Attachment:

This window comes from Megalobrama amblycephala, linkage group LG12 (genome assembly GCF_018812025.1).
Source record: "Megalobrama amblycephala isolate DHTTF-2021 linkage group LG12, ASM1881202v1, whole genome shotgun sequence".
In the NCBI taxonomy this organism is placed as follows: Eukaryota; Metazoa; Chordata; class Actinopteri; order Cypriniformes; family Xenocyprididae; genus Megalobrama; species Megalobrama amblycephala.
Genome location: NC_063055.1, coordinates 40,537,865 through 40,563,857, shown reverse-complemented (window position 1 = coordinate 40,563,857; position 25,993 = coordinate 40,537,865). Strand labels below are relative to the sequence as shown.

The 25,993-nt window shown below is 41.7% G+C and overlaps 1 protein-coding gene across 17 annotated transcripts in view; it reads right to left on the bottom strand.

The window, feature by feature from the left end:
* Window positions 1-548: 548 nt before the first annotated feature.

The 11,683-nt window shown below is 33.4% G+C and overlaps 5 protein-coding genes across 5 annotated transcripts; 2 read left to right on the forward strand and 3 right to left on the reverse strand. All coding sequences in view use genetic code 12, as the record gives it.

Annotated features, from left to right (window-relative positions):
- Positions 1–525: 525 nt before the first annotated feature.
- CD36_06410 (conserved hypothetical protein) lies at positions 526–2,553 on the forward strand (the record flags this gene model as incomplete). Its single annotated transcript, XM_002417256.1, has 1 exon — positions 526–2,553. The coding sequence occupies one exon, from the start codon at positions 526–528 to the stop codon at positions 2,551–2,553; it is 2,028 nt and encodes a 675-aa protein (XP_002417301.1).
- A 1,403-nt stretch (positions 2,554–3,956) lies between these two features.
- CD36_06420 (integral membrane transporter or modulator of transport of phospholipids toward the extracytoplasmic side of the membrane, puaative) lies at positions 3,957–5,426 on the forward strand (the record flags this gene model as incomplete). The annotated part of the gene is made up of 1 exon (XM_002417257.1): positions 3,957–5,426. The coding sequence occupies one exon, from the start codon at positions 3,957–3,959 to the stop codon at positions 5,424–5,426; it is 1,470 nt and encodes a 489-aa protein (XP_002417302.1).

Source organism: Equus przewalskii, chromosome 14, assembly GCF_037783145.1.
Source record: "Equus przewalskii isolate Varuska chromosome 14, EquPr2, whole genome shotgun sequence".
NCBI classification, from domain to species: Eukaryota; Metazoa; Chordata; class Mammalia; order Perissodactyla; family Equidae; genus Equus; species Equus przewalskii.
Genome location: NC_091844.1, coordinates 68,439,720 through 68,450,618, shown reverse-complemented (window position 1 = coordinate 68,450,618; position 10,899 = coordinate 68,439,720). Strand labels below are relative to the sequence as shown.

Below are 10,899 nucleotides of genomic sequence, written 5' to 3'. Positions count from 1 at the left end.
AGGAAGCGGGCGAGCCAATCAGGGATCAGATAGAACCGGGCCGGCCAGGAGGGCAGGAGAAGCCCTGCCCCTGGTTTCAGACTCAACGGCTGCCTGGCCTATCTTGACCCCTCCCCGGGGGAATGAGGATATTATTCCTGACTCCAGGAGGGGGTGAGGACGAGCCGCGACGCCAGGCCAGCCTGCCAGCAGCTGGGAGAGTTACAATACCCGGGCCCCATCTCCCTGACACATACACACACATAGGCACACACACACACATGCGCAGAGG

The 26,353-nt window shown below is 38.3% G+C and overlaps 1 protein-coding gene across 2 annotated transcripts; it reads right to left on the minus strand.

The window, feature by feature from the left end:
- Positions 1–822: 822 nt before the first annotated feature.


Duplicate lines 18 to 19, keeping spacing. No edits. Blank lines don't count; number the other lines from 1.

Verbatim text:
Below are 10,899 nucleotides of genomic sequence, written 5' to 3'. Positions count from 1 at the left end.
AGGAAGCGGGCGAGCCAATCAGGGATCAGATAGAACCGGGCCGGCCAGGAGGGCAGGAGAAGCCCTGCCCCTGGTTTCAGACTCAACGGCTGCCTGGCCTATCTTGACCCCTCCCCGGGGGAATGAGGATATTATTCCTGACTCCAGGAGGGGGTGAGGACGAGCCGCGACGCCAGGCCAGCCTGCCAGCAGCTGGGAGAGTTACAATACCCGGGCCCCATCTCCCTGACACATACACACACATAGGCACACACACACACATGCGCAGAGG